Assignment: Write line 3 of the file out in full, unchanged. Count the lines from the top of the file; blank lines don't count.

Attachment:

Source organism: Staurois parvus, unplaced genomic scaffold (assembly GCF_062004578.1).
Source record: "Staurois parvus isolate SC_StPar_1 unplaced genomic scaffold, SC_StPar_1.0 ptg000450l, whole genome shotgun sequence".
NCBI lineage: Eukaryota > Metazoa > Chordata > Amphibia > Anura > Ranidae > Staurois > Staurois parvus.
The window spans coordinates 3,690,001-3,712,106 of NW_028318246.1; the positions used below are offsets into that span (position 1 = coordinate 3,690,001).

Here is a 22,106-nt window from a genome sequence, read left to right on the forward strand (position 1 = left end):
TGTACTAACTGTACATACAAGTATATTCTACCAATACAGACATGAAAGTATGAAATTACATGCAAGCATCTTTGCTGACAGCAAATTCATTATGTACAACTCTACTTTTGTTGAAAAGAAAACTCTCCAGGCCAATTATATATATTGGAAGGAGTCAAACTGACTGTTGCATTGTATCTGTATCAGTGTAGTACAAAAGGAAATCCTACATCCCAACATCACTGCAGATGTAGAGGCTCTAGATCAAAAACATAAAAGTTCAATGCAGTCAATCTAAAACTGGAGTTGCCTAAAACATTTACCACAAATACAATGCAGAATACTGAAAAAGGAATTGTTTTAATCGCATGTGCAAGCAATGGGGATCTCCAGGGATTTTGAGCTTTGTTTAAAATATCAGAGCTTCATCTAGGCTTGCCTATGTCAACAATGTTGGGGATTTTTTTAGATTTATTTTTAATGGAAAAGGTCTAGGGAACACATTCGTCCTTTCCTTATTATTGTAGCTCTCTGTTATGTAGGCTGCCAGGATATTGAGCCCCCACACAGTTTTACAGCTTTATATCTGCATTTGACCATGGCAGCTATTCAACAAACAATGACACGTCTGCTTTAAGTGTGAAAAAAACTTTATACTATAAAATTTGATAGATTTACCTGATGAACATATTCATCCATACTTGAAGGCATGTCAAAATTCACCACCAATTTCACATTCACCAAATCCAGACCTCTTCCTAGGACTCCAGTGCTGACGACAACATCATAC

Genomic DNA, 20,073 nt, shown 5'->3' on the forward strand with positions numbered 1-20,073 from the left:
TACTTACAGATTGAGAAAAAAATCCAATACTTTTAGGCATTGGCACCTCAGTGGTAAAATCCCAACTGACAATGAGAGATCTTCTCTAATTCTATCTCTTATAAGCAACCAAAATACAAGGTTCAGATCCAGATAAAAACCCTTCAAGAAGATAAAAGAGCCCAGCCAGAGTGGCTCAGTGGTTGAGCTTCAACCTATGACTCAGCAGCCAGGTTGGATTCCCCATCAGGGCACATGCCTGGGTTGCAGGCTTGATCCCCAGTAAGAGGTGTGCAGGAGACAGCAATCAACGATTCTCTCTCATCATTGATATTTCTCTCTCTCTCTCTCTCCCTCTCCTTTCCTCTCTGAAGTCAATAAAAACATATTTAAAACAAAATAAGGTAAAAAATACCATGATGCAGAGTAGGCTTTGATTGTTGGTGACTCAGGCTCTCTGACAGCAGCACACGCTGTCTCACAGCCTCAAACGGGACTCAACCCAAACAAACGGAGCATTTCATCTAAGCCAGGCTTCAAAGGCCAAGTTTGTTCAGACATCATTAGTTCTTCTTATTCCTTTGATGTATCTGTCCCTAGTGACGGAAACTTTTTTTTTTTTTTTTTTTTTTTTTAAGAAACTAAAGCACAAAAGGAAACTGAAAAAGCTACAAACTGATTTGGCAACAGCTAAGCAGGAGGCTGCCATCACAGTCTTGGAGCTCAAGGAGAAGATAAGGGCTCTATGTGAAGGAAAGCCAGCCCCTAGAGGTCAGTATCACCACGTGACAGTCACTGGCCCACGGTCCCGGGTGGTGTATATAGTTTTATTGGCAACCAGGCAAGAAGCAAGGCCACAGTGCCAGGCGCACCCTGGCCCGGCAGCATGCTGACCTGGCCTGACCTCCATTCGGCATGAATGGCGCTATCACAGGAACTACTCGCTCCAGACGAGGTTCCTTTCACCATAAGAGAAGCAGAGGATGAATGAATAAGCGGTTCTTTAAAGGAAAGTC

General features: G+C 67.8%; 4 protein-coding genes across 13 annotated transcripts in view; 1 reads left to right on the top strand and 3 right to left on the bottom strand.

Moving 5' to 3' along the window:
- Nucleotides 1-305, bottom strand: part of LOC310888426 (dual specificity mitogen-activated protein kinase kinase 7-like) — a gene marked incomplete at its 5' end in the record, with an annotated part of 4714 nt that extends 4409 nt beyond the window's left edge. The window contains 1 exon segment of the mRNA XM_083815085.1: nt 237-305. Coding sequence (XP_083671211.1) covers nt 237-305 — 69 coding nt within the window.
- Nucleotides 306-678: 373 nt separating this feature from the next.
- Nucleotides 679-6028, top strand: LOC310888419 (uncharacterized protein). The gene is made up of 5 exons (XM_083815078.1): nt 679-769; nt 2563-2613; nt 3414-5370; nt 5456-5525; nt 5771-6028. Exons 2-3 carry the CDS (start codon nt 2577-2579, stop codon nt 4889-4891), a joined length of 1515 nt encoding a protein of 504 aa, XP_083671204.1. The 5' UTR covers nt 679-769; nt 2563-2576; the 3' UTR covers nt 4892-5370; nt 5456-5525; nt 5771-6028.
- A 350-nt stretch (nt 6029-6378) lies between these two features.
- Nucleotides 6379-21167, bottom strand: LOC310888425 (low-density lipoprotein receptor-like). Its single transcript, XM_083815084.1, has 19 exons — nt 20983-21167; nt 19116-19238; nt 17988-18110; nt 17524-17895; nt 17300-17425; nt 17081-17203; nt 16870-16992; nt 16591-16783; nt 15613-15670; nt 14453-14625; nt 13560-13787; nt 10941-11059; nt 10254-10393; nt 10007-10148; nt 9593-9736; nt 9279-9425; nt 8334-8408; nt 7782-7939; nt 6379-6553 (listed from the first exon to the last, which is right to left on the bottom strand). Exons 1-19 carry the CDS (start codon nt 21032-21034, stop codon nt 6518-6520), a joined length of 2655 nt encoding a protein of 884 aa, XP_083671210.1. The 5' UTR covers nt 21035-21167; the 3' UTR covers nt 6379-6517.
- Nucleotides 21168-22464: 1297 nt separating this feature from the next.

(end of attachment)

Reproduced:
NCBI lineage: Eukaryota > Metazoa > Chordata > Amphibia > Anura > Ranidae > Staurois > Staurois parvus.